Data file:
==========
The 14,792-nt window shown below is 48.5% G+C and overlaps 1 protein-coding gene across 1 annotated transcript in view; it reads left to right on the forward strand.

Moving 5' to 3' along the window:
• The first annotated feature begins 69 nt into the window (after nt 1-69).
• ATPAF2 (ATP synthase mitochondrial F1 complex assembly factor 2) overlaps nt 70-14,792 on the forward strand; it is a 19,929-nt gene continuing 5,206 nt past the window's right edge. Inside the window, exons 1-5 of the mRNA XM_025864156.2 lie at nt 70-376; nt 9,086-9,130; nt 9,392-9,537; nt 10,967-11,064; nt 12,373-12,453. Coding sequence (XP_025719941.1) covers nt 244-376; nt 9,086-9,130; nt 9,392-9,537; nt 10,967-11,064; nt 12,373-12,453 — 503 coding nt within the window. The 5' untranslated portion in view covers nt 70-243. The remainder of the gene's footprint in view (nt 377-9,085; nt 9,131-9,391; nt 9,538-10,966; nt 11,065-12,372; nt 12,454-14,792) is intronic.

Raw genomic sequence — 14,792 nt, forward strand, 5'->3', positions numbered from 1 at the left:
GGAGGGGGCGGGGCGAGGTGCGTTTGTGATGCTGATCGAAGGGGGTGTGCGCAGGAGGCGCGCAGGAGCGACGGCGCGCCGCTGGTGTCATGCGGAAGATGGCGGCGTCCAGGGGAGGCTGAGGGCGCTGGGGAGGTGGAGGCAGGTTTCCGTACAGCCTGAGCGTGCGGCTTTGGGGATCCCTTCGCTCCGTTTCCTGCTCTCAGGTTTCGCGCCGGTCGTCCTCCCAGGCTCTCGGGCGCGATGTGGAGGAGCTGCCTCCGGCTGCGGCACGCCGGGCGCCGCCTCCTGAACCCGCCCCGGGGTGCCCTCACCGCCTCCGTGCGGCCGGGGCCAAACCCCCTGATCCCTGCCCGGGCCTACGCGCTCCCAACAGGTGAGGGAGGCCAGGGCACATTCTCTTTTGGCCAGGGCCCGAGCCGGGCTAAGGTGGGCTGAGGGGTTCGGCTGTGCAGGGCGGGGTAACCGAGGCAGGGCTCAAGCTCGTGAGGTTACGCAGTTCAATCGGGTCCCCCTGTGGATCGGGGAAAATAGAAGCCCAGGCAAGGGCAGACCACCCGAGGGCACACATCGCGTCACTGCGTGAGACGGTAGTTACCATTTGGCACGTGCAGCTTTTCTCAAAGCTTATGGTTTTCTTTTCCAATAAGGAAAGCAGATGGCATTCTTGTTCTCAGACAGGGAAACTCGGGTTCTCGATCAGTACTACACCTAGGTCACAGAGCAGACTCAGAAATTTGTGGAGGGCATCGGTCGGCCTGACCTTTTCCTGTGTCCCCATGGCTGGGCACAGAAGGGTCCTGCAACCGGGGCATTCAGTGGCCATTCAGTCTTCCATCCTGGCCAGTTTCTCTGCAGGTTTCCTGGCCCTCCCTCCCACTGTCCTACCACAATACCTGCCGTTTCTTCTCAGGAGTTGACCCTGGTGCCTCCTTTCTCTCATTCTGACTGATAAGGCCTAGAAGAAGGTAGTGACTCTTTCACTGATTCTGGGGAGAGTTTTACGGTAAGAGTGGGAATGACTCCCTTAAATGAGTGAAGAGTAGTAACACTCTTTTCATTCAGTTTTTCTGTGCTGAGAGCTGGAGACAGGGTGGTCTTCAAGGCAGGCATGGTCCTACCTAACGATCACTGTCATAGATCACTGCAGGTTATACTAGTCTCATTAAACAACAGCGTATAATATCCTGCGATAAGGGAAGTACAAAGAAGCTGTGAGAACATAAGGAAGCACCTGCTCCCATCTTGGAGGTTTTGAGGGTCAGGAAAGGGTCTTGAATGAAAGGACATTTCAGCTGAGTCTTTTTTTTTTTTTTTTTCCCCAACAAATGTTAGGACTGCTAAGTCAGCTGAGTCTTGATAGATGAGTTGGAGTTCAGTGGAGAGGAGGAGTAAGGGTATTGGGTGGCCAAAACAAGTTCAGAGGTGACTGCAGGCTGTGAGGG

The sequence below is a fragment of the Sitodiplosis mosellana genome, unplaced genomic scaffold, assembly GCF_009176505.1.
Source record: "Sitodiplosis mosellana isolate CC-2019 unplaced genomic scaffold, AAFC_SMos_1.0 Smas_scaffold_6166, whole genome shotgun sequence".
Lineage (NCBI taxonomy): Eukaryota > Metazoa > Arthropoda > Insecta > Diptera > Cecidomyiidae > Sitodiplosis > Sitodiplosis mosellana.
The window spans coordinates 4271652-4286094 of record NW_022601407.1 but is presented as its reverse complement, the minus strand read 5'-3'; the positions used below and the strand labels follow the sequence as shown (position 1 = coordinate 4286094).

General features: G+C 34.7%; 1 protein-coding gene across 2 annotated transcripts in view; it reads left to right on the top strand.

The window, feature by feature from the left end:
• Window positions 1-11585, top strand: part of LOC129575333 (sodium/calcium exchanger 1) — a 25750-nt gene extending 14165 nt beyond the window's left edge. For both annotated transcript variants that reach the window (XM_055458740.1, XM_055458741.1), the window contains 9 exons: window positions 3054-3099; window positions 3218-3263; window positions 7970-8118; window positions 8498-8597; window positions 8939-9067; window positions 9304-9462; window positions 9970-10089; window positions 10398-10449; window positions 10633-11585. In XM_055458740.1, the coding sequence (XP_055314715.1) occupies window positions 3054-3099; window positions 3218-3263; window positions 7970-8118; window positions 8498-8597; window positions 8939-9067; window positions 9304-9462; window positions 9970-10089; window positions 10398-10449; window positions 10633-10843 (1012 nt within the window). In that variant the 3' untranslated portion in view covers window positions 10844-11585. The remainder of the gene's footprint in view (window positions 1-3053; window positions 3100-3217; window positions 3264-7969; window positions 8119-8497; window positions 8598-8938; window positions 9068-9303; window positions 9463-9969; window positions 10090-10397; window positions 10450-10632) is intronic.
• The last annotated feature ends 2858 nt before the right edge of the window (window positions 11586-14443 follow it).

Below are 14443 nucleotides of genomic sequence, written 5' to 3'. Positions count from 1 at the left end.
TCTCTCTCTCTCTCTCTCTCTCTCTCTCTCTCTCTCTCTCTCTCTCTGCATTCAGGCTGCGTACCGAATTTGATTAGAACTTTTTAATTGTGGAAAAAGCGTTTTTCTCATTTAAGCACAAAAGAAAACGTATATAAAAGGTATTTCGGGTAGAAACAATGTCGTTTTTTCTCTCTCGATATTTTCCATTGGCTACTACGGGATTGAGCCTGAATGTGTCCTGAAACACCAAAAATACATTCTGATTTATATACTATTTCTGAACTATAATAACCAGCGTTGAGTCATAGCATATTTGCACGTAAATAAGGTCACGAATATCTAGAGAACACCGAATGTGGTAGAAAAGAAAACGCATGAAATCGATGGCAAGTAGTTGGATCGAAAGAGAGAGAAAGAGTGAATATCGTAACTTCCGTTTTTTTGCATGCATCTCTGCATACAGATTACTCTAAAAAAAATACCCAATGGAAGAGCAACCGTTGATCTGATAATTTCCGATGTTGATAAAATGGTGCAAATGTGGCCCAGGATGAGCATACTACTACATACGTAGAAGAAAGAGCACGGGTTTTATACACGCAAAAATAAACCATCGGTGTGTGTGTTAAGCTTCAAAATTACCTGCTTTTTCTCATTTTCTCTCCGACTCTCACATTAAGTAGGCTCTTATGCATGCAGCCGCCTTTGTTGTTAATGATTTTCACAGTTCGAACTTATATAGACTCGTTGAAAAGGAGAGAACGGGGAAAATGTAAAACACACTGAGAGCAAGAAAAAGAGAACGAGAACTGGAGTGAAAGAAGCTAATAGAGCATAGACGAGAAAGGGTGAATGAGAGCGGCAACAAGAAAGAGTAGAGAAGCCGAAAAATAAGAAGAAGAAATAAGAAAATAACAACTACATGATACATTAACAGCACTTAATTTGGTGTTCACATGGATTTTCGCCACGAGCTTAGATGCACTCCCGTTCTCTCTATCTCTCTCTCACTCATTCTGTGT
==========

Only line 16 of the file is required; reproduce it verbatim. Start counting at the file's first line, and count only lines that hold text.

TCTCTCTCTCTCTCTCTCTCTCTCTCTCTCTCTCTCTCTCTCTCTCTGCATTCAGGCTGCGTACCGAATTTGATTAGAACTTTTTAATTGTGGAAAAAGCGTTTTTCTCATTTAAGCACAAAAGAAAACGTATATAAAAGGTATTTCGGGTAGAAACAATGTCGTTTTTTCTCTCTCGATATTTTCCATTGGCTACTACGGGATTGAGCCTGAATGTGTCCTGAAACACCAAAAATACATTCTGATTTATATACTATTTCTGAACTATAATAACCAGCGTTGAGTCATAGCATATTTGCACGTAAATAAGGTCACGAATATCTAGAGAACACCGAATGTGGTAGAAAAGAAAACGCATGAAATCGATGGCAAGTAGTTGGATCGAAAGAGAGAGAAAGAGTGAATATCGTAACTTCCGTTTTTTTGCATGCATCTCTGCATACAGATTACTCTAAAAAAAATACCCAATGGAAGAGCAACCGTTGATCTGATAATTTCCGATGTTGATAAAATGGTGCAAATGTGGCCCAGGATGAGCATACTACTACATACGTAGAAGAAAGAGCACGGGTTTTATACACGCAAAAATAAACCATCGGTGTGTGTGTTAAGCTTCAAAATTACCTGCTTTTTCTCATTTTCTCTCCGACTCTCACATTAAGTAGGCTCTTATGCATGCAGCCGCCTTTGTTGTTAATGATTTTCACAGTTCGAACTTATATAGACTCGTTGAAAAGGAGAGAACGGGGAAAATGTAAAACACACTGAGAGCAAGAAAAAGAGAACGAGAACTGGAGTGAAAGAAGCTAATAGAGCATAGACGAGAAAGGGTGAATGAGAGCGGCAACAAGAAAGAGTAGAGAAGCCGAAAAATAAGAAGAAGAAATAAGAAAATAACAACTACATGATACATTAACAGCACTTAATTTGGTGTTCACATGGATTTTCGCCACGAGCTTAGATGCACTCCCGTTCTCTCTATCTCTCTCTCACTCATTCTGTGT